Three years ago, Rebecca Cutler and Jennifer Krane saw big changes happening in the athletic wear and maternity industries. Women were wearing athletic clothes for going out, not just working out. Obstetricians were encouraging pregnant women to keep up a modified exercise regimen to stay fit, whether it be yoga, walking or another favorite sport. Designers were creating fashionable clothing lines for pregnant women, and celebrities were making pregnancy look hip, beautiful, fashionable, even athletic. Cutler and Krane did some research and learned that 4 million babies are born every year in the United States, and American women spend an estimated $1.2 billion annually on maternity wear.
There was a pregnant pause, however, when they compared what they saw to what was on the racks at sporting and maternity stores-especially when it came to tennis, a sport Cutler and Krane both love. "[Pregnant women] were buying extra-large nonmaternity tennis skirts-pulling them on, feeling awful and not really fitting into them," says Cutler, a mother of two. They thought a box set of fashionable maternity athletic clothes that included a mix-and-match reversible tennis skirt, a few V-neck shirts, and shorts that could transition from the tennis court to a night on the town just might sell.
Fast forward to 2004: Cutler, 36, and Krane, 38, are co-founders of Raising a Racquet, a 2-year-old Darien, Connecticut, company that makes athletic wear for pregnant women. Their multipiece box sets retail from $108 to $158 and are sold at stores like A Pea in the Pod, Bloomingdale's, Copeland Sports, Mimi Maternity and Pickles & Ice Cream. The company has expanded into three clothing lines for tennis, golf and yoga. Gross sales in the first year were $250,000 and are projected to reach close to $1 million in 2004.
Jumping on trends early helped Cutler and Krane develop a loyal customer base, especially among stores with limited buying resources. "[They might] pick up fewer pieces of Nike running pants and hold that money back for the Raising a Racquet yoga kit," Cutler says. It's also making the company a contender. Adidas, Nike and Reebok have come out with maternity lines since Cutler and Krane started the company, and Raising a Racquet has been mentioned in stories alongside these industry behemoths. "That was thrilling," Krane says. "I think we hit [the trend] just right."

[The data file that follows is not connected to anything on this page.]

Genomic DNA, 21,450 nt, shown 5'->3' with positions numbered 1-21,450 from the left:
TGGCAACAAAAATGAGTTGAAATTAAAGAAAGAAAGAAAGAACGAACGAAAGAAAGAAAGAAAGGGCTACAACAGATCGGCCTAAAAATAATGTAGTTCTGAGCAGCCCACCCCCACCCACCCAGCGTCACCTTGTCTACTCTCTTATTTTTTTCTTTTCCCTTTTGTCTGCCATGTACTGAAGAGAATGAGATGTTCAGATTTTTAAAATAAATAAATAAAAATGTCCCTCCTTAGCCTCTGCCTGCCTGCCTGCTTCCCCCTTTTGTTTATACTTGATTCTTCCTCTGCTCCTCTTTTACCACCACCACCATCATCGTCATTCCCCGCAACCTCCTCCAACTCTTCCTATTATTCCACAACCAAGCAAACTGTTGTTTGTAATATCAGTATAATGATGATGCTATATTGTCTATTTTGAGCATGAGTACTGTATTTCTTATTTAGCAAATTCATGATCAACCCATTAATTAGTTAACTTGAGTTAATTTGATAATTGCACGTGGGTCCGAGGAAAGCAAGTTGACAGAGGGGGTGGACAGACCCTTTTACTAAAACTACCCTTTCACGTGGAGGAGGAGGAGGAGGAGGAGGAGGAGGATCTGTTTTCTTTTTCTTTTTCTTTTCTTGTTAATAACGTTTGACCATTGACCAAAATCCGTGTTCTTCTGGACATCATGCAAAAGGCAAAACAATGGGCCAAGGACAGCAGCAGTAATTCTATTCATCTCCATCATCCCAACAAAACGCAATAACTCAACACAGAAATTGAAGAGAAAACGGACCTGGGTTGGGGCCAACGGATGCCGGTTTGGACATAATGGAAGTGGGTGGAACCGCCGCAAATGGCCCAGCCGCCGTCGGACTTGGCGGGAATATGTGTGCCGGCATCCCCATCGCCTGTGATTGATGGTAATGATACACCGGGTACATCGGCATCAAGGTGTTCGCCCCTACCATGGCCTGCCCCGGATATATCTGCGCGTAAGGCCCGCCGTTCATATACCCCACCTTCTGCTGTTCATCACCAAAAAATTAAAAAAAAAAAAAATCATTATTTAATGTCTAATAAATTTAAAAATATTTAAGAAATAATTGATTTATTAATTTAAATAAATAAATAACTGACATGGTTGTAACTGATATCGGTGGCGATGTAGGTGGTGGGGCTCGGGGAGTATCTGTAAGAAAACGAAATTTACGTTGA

Early trend spotting can set up young companies for long-term success. But how can entrepreneurs discern whether what they're seeing is a long-lasting trend or a fad that will die out in six months? Mistaking the two can put entrepreneurs out of business faster than they can say "fad."
So what is the difference between a trend and a fad? Ask 30 people, and you'll probably get 30 different, yet similar, answers. A fad is a statement, a one-hit wonder, something eye-catching that comes and then goes just as quickly. (Think Pet Rock.) A trend has roots and staying power; it strikes a deeper chord and is connected to a larger change in society. The real debate starts when you ask people whether a popular product or service is a fad or a trend. Take the Atkins diet, for example. Some experts say it's a trend because it's become part of a lifestyle and ties into larger trends like the quest for health. Others argue Atkins is a fad that's riding a larger, long-term trend: a fundamental shift in consumer behavior.
A trend is "nothing more than a manifestation of an individual's values," says Vickie Abrahamson, co-founder of Minneapolis trend analysis firm Iconoculture, who points to the late 1990s craze for clear products such as clear beer, clear soap and even clear Pepsi as a fad that didn't connect with consumers. Even Saturday Night Live parodied the fad in a humorous commercial for clear gravy. Clear products didn't succeed because the inventors didn't factor into the design process the value people put on their senses of sight and smell. In the end, clear beer just couldn't tap into the importance consumers place on the total beer experience, and the genre went flat. As Abrahamson puts it: "[Clear beer] was fun until people actually tasted it."